According to the Mayo Clinic, mental illness: “refers to a wide range of mental health conditions — disorders that affect your mood, thinking and behavior.”
This week’s Top Ten Tuesday is to “Celebrate Diversity/Diverse Characters”. And so I chose storylines near and dear to my heart, mental illness.
Having worked with children with special needs and having family and friends affected by mental illness, I always welcome books that really capture the essence of what it is to live a life with challenges of this nature.
Obvious books that come to mind are One Flew Over The Cuckoo’s Nest, Girl, Interrupted and Silver Linings Playbook. All excellent depictions of what mental illness looks like and the film adaptations were equally profound. These ten listed here are ones that I’ve read over the years that shed light on a wide range of topics, such as: depression, anxiety, Bipolar disorder, OCD, PTSD, social disorders, Autism and addictive behaviors. Some are heavy in nature and some balance the ups and downs of those dealing with mental illness and the family and friends affected.
The Good Luck of Right Now by Matthew Quick. Quick has several books under his belt dealing with mental illness and Silver Linings is a favorite of mine. In this one, Bartholomew is a 38 year-old man who has always lived with his mother and after her death has to navigate life on his own.
The Curious Incident of the Dog in the Nighttime by Mark Haddon. Part mystery and suitable for young adults, fifteen-year-old Christopher is trying to solve the mysterious death of a neighborhood dog all the while dealing with the regimented life of Autism.
The Room by Jonas Karlsson takes a quirkier approach in the topic of social disorders with this tiny book that packs a punch in under 200 pages. Bjorn is meticulous and socially awkward and finds a secret room where he can be most productive. The thing is there is no special room in the office and coworkers begin to be disturbed by Bjorn’s behavior.
In Perks, Stephen Chbosky highlights Charlie, a freshman who is socially awkward. While trying to fit in and finding his pack, he writes letters to an unknown recipient discussing his darkest fears while overcoming a tragic event. In Belzhar, Meg Wolitzer adds the element of magical realism to tell Jam’s story of being sent to a therapeutic boarding school to deal with her depression after the death of her boyfriend.
The Glass Castle by Jeannette Walls is one of the first memoirs I read and was blown away. I really can’t think of another that has had the same effect on me. Jeannette relives her days growing up with parents who suffer from mental illness and choose to be homeless. Their paranoia of the government and avoidance of social norms keep them on the run while trying to raise four small children.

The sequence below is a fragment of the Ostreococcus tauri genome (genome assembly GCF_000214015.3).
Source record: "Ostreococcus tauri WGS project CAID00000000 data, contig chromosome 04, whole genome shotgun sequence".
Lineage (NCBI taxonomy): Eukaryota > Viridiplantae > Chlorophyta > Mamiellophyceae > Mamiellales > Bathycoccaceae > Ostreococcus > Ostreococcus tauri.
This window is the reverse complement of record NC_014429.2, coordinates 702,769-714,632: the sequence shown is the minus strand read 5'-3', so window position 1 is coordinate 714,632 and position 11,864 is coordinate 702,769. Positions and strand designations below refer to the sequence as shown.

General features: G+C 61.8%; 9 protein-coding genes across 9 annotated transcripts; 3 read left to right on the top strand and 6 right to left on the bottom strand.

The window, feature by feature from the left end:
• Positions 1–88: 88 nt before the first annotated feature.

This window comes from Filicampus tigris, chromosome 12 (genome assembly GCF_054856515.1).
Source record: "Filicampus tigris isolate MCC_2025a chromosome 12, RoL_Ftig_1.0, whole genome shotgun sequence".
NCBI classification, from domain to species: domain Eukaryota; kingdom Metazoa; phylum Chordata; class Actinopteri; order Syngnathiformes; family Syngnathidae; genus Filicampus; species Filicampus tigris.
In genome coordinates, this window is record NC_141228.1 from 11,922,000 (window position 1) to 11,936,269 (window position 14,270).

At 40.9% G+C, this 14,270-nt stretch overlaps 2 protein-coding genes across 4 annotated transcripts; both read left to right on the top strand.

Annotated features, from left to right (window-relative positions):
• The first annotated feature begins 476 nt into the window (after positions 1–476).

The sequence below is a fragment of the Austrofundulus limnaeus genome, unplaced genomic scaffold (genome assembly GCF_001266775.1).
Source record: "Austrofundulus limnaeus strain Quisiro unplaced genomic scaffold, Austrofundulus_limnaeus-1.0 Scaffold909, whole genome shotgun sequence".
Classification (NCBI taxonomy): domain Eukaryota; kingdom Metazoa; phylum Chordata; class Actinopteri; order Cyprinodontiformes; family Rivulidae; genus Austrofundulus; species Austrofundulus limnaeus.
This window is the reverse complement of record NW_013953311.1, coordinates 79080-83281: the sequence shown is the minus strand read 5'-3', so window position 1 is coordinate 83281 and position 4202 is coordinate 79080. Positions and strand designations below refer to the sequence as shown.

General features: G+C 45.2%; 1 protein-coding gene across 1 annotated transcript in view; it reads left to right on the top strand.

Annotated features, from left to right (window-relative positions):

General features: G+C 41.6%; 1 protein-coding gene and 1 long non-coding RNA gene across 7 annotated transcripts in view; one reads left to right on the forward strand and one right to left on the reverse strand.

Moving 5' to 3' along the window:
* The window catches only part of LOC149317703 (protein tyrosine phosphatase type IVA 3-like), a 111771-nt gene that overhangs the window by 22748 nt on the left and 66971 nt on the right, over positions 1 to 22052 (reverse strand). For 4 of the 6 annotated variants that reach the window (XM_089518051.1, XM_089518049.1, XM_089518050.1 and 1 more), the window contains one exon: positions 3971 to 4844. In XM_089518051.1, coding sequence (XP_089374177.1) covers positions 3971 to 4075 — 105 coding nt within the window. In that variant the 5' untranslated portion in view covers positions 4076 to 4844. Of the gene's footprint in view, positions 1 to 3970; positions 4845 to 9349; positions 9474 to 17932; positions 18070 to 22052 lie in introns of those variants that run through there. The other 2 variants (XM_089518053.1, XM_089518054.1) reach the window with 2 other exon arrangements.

I read The Yellow Wallpaper by Charlotte Perkins Gilman this year and again it’s a small book that leaves a lot to digest. First published in 1892, this journal of a woman confined to her bedroom after giving birth is heartbreaking and profound. What starts off as maybe a woman with postpartum depression ends up with a harrowing account of a woman spiraling into madness.
Another book leaving a lot of questions to discuss is How To Be a Good Wife by Emma Chapman. I shouldn’t have loved this book but I did. LOVED! After Marta sends her son off to college she starts to wonder about a life before her husband. This novel is part mystery and thriller as the reader has to decide if Marta’s downward spiral into darkness is due to mental illness or clarity of something darker her husband has covered up for years.
The Bird family appears to be the typical family in a picture perfect setting until tragedy strikes their family and instead of banding together in grief, they all fall apart, especially their mother Lorelei.
In Sharp Objects, protagonist Camille leaves the psychiatric hospital with a reporting assignment in her hometown- a place that brings up dark thoughts and feelings which in itself leads to her cutting herself. As she uncovers the mysterious death, she also uncovers her traumatic past.
For additional suggestions, this article from Bustle lists 11 books with a title I wanted to steal, “Most Realistic Portrayals of Mental Illness in Novels“. I haven’t read any but will definitely check out a few.
Have you read any of these? Any other recs?
Are there books you read that shed light on mental illness and left an impact?